When drawing a map they must also analyze and interpret spatial data such as latitude, longitude, elevation and distance and non-spatial data, such as population density, land use patterns, annual precipitation levels and demographic characteristics. Cartographers traditionally used pencils to sketch maps but these days, they use computer systems such as GPS and GIS and other information provided by geodetic surveys, aerial photographs and satellite data. Therefore, the work of cartographers is changing because of these rapid advancements in technology -- a new type of mapping scientist has emerged!

These maps are generally used for a number of purposes; like travel guides, education, oil, gas and mineral exploration, government records, economic and scientific studies and promotional advertising. Cartographers strive to create maps that are both visually appealing and accurate. They must pay close attention to details for maps with errors can mess people up. For example, if a name is spelled incorrectly or a highway route is inaccurate, this could disrupt the driving plans of people who bought the map for directions.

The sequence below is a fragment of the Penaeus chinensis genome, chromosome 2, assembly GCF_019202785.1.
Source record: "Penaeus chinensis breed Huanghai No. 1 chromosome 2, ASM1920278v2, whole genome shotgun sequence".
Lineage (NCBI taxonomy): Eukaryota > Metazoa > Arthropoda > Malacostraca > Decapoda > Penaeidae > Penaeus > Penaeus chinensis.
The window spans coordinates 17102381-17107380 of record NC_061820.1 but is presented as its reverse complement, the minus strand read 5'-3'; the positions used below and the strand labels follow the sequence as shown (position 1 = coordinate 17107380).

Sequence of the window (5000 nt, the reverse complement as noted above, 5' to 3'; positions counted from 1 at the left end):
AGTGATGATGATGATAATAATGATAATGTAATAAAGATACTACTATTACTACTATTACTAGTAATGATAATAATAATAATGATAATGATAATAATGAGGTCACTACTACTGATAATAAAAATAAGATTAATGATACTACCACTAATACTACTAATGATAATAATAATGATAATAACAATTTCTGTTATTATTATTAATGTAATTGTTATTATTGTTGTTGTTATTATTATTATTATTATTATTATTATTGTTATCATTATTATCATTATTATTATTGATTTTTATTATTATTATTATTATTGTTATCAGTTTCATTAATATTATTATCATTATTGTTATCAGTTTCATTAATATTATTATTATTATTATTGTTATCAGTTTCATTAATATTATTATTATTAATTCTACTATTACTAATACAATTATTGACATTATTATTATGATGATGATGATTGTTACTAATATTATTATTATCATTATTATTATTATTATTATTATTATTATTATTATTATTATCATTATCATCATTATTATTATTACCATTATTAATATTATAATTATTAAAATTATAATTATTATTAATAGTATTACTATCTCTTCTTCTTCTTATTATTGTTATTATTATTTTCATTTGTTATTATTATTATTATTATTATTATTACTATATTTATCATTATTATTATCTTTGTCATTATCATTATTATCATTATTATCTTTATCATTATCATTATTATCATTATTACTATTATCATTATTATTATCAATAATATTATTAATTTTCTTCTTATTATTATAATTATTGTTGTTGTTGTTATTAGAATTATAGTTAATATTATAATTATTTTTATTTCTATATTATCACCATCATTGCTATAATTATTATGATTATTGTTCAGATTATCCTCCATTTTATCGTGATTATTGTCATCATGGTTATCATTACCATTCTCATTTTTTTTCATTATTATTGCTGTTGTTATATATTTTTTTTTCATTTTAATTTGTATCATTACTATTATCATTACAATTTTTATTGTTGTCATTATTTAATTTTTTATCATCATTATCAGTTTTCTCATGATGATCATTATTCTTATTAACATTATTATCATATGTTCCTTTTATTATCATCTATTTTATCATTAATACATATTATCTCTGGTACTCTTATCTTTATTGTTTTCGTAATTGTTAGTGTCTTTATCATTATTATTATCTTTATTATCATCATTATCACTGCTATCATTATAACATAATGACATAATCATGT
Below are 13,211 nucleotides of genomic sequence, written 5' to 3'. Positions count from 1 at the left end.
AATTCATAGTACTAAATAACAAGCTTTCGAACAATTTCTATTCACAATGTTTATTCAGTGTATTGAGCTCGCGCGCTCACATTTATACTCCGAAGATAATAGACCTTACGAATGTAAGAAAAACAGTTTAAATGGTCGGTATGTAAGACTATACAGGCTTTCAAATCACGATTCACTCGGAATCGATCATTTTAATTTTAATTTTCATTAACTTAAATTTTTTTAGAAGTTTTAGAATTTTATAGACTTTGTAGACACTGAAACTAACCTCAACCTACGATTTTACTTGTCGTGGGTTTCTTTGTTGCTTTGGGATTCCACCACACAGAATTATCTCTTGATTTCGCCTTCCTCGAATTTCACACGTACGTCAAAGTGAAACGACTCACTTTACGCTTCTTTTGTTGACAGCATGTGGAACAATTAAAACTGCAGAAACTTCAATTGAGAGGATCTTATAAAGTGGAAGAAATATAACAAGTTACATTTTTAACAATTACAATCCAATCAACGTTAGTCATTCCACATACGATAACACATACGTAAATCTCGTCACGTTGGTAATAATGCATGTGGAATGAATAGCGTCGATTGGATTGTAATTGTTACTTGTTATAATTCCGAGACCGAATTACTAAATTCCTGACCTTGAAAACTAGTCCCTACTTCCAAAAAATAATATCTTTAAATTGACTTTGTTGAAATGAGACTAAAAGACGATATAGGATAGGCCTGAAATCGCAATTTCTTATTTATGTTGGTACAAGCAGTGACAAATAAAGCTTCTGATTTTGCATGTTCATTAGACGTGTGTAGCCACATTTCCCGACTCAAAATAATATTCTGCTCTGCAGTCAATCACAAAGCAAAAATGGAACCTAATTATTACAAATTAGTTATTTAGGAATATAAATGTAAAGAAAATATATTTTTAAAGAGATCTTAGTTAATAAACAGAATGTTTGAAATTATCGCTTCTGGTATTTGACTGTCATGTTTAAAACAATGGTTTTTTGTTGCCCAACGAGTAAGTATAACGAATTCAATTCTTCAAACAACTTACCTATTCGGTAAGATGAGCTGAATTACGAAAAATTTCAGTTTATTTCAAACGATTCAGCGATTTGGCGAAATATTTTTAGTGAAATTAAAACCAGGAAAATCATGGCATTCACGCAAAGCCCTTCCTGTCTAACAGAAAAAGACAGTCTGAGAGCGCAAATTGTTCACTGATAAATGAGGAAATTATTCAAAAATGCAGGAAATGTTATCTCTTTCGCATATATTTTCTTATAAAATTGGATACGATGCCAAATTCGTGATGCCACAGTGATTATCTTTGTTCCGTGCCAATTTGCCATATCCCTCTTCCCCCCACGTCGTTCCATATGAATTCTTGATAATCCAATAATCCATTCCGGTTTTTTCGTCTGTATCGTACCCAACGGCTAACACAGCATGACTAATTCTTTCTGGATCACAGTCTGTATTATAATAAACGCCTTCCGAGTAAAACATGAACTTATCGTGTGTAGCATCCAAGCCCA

Cartographers in large companies usually work with a team of surveyors, photogrammetrists, engineers and others, working on projects together. Those who work in smaller companies tend to meet with clients, contractors and other professionals. In accordance with rapidly changing technology, cartographers are required to update their computer and general knowledge skills.
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  Average Earnings